The little town of Le Mont-Dore gave refuge to my mother when she was two years old in Nazi-occupied Vichy France. Recently I treaded through its rugged landscape photographing fast-moving, opaline clouds that filtered light onto its broken horizon line. As I photographed, I carried two small, nearly indistinguishable, red rocks in my camera bag, one Auvergnac, the other Salvadoran. I wondered, and I still do, how coincidental could it be that my mother chose to settle in a land whose volcanic contour mirrored the place of her childhood refuge.

    Who would have thought, after more than 50 years, that a small village in the Auvergne region would resonate to anyone outside of France’s borders? Personal histories, when unearthed and re-stated, have an uncanny echo. In our world of unprecedented migration, these echoes travel great distances. Often, they go unheard or, being distant, they become indistinguishable against the noise of the proximate. Through my work, I now hear these echoes distinctly, and being distinct, they have become insistent.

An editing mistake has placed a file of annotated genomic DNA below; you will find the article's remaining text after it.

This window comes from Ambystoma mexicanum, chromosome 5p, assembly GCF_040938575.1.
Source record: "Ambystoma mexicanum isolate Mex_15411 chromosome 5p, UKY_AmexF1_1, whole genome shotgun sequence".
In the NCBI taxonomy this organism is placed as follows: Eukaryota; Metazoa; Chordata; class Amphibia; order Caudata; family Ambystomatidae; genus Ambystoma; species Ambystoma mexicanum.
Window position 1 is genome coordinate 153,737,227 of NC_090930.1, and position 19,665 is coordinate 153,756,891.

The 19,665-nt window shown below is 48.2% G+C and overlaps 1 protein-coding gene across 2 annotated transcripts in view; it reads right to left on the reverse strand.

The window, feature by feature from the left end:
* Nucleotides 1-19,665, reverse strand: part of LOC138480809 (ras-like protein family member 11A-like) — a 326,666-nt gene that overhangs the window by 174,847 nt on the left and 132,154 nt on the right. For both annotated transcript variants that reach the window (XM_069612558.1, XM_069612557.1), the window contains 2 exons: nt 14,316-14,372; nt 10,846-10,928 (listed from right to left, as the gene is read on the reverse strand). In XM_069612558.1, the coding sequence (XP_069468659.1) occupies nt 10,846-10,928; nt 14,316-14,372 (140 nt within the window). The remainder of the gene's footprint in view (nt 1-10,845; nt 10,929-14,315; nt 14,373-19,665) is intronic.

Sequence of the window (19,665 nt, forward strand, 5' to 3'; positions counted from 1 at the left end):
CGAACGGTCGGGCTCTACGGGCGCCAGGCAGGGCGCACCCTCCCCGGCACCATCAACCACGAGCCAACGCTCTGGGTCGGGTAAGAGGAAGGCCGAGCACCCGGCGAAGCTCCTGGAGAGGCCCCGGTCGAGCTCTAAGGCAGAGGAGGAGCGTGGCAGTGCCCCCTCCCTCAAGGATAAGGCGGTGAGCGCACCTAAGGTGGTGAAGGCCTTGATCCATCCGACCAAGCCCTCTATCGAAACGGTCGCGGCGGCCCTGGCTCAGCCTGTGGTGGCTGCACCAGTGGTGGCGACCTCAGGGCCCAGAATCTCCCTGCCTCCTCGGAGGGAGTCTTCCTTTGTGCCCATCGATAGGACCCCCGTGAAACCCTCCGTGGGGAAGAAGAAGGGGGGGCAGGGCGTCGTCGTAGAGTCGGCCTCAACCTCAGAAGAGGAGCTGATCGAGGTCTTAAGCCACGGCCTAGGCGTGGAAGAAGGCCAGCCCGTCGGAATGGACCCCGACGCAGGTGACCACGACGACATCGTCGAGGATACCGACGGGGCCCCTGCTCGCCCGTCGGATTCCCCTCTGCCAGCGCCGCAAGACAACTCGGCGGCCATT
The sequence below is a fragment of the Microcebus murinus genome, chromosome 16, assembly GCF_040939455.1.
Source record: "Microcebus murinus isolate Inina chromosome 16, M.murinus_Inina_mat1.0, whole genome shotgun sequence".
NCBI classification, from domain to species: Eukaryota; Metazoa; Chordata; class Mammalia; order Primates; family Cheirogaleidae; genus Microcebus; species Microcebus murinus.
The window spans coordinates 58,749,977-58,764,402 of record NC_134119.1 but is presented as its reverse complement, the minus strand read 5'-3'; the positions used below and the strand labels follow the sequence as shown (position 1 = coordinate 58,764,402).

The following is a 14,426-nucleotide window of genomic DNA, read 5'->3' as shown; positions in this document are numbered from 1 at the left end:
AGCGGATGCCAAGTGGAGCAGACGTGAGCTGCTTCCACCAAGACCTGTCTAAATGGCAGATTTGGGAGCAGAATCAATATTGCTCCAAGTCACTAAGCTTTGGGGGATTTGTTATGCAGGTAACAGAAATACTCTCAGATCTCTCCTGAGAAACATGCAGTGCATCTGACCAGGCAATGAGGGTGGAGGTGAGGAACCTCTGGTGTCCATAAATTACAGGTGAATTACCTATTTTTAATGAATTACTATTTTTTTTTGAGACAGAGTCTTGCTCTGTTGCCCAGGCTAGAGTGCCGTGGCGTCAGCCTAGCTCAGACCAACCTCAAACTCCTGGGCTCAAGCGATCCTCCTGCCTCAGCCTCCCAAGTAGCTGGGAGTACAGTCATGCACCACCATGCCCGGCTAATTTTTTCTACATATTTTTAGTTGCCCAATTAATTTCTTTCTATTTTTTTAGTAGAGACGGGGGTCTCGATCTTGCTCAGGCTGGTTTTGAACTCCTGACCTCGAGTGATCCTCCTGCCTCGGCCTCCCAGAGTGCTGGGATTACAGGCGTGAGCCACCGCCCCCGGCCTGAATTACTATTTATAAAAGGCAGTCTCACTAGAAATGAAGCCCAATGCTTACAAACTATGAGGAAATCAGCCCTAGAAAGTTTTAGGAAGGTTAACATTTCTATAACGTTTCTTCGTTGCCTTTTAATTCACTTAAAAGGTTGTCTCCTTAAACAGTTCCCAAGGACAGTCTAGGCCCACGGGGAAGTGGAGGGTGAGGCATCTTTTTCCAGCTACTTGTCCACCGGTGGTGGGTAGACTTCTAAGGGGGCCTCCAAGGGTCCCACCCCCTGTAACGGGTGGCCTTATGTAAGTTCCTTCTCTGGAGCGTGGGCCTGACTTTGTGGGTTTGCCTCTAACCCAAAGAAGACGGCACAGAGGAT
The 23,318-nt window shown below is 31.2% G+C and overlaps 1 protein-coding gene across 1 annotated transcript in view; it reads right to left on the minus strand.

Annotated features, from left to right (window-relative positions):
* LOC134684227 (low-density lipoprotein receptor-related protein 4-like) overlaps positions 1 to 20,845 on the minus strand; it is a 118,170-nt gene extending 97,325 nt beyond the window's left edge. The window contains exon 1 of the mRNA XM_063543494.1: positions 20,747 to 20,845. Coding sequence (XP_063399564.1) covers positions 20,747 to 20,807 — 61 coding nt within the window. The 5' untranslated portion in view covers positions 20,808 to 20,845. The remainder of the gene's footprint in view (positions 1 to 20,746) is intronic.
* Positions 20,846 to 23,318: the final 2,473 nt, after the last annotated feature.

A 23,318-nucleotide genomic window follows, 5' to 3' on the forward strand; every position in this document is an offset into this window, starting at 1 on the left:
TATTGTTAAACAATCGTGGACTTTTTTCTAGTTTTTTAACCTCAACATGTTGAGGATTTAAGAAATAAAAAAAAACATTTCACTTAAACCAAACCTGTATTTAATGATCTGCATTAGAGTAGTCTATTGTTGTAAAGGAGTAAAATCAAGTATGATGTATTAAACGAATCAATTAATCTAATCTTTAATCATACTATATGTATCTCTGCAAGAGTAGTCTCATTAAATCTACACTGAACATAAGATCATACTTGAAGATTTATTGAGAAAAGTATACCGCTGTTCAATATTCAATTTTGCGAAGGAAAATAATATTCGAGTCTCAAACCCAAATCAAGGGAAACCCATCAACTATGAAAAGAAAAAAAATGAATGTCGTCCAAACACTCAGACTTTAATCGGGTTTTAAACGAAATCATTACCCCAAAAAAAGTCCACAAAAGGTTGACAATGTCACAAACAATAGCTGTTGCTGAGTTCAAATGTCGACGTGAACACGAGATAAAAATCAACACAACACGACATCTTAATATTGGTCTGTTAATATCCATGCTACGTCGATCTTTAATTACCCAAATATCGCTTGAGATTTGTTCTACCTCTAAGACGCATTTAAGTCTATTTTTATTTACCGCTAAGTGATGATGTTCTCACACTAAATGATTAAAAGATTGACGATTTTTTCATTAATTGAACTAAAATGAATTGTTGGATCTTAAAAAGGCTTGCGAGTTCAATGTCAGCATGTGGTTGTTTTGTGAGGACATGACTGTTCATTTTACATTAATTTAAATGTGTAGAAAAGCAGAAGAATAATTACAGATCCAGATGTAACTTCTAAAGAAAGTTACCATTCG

As a result of my close scrutiny of period photographs from Poland and from France, and of handwriting scribbled across postcards bearing the Vichy stamp, scenes from another time serve as a counterpoint to images of the present. The photographs, printed on the remnants of linens belonging to my maternal grandmother, constitute a dialogue.

    
    Auvergne: Toi et Moi, installation view Corcoran Gallery of Art
    1000,665
    Not For Sale
  • Protegida: Auvergne-Toi et Moi | Watched Over: Auvergne-You and Me

    A photographic installation with sound. Unique pieces printed on my grandmother’s linens. 

    With this series, I journey across the Atlantic Ocean into Europe’s history, in a search for clues that will help me establish correspondences between the past and the present, the distant and the near, the actual and the imagined, the personal and the public. In doing so, I discover links between peoples and places apparently disconnected. But as I examine the strangely familiar outlines of the Auvergnac volcanos on my photographic proof sheets, I realize that nothing is so easily separated; nothing, so easily forgotten; nothing, so neatly kept within its borders.